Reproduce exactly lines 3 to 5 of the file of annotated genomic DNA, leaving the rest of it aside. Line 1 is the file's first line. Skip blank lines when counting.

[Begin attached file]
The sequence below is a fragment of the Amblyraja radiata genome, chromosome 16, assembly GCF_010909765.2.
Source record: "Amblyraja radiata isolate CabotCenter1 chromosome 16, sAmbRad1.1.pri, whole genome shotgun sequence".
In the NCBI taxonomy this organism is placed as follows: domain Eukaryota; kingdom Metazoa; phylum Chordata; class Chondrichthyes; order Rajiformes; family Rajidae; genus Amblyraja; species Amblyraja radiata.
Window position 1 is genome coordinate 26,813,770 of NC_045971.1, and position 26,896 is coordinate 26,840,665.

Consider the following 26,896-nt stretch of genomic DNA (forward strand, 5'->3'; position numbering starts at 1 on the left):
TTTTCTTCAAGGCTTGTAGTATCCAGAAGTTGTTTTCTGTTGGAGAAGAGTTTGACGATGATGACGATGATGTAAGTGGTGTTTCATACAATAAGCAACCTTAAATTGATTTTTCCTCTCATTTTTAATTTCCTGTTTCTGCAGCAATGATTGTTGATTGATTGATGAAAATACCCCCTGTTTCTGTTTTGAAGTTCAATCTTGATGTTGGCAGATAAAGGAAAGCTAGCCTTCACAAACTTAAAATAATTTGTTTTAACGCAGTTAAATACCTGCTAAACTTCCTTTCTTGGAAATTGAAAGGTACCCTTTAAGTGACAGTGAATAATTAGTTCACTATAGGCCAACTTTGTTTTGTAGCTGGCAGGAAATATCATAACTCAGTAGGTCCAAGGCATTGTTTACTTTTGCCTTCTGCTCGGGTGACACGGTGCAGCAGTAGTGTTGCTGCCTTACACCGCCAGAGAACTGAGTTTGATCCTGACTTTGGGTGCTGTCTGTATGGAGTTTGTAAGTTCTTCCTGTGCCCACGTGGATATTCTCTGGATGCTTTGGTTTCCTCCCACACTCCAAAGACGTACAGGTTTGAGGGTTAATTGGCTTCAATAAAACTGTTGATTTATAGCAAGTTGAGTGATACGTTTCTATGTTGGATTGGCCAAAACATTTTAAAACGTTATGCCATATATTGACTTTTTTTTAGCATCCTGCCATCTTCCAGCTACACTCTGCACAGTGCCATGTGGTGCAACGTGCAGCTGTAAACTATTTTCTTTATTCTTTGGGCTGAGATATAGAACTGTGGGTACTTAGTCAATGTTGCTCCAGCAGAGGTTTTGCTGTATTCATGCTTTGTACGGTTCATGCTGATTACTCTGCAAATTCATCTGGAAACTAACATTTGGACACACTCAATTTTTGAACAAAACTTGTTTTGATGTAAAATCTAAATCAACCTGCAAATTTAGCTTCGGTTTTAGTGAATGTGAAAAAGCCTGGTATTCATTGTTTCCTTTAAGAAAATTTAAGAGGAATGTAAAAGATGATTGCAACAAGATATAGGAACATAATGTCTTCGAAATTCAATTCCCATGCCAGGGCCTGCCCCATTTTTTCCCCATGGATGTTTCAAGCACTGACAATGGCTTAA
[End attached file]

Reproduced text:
In the NCBI taxonomy this organism is placed as follows: domain Eukaryota; kingdom Metazoa; phylum Chordata; class Chondrichthyes; order Rajiformes; family Rajidae; genus Amblyraja; species Amblyraja radiata.
Window position 1 is genome coordinate 26,813,770 of NC_045971.1, and position 26,896 is coordinate 26,840,665.

Consider the following 26,896-nt stretch of genomic DNA (forward strand, 5'->3'; position numbering starts at 1 on the left):